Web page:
Wednesday, August 8, 2012

Martin Mobbs - A Solitary Artist

I had the pleasure of spending an afternoon with Martin Mobbs. We hung out, drank coffee, and got into a long, art talk. After which, Martin invited me back to his place, in the countryside near the village of Ivanhoe, in Ontario.

Martin came into painting later in life. He is 60 years old.  When he reflects back, he says that he had 40 years of preparation.

Martin was born in England and he emigrated to Canada, as a fifteen year old boy with his family.  There was a degree of transience and disconnect in his early years. Different schools, different towns, and a change of countries.

He found his way into the Ontario College of Art but didn't connect with it. He admits to hanging out in the cafeteria a lot and not taking the experience as seriously as he might have.  He left without graduating.

Martin’s a solitary guy.  He drove a big rig and roamed the highways of Canada and the States carrying produce from city to city.   He developed a strong visual memory and an appreciation of landscape which he has never forgotten.

His life journey took him into the film industry where he spent 30 years as a scenic artist.  These were vital years in his development when he acquired a lot of technical skill.

Martin tells of having to paint coloured set designs and having to match colours without the benefit of a computer. He developed such a strong acumen for colour that he could mix and match paints with flawless precision. He also developed a firm base of technical knowledge which he can draw from in his present painting experience.

When I walked into Martin's studio I was stunned by the large, well constructed, easels which he had built himself, and by the spaciousness, order and precision of his workplace - all of which is replicated in his art.

I came to appreciate and understand a lot about Martin in the time we spent together.  When I walked around his beautiful home in the country setting, and saw the old cedar tree which grew out of the rocks in his yard, and the bridge and stream which can be seen from his patio I felt that I was looking into his inner soul. The serenity and peace of the summer evening seemed  to complete itself in this solitary man with his beautiful inner landscape.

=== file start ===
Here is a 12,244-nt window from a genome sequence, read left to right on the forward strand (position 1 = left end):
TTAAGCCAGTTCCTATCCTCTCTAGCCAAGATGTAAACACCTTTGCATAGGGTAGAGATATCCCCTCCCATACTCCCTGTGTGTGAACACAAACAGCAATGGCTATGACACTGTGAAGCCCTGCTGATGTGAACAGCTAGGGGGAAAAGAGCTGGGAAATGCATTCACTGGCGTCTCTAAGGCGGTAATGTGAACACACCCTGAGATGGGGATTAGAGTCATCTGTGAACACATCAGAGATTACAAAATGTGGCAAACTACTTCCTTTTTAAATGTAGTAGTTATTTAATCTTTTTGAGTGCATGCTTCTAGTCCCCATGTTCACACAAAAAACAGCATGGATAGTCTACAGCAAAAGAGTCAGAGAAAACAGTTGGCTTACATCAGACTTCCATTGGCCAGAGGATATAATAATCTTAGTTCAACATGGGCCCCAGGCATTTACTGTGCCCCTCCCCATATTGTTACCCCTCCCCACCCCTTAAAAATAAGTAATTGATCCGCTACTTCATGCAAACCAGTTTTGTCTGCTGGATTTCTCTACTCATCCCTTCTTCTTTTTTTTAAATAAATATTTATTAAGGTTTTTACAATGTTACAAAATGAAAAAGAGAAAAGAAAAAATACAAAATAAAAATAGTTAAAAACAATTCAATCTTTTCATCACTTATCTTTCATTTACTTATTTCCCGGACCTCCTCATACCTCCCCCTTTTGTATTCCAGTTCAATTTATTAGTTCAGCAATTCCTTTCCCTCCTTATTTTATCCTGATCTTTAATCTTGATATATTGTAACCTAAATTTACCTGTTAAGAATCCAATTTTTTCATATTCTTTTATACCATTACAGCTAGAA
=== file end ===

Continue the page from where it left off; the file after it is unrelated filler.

Martin bought a ranch near Osoyoos, BC while working in the film business and he commuted from there into Vancouver.  He raised horses and developed a love for their beauty and character.

He tells of the time after he returned to the east of driving  back to the west, to reexamine the visual image he had of horses running against a western background with the setting sun, and dust and light behind them.  It had to be just right. It had to be photographed and captured in his memory so it could be reborn on canvas.  Sadly, Martin came to realize that life doesn't necessarily work the way we want it to.  "It rained every day...all the way out and I never got to see the scene I searched for."

While Martin is new to painting – a paint brush is comfortable and at home in his hand. "I paint with sign painter brushes. They hold a lot of paint and I can get a lot done with them,and I like using straight cut brushes, for I can turn them sideways and draw nice straight lines without running out of paint."

Although he has only painted for 3 years on canvas,  his life training provided him with a valuable apprenticeship  The first equine painting that he sold, confirmed for him that he was on the right track and he never looked back. He knew where life was taking him.

When I experienced the openness of Martin's studio and walked around his home I saw a certain Spartan beauty in it.

When I looked into the countryside around his home,I thought of him driving across the open prairies and of him watching his horses running on his ranch.  He paints just as he lives his life - on a big canvas.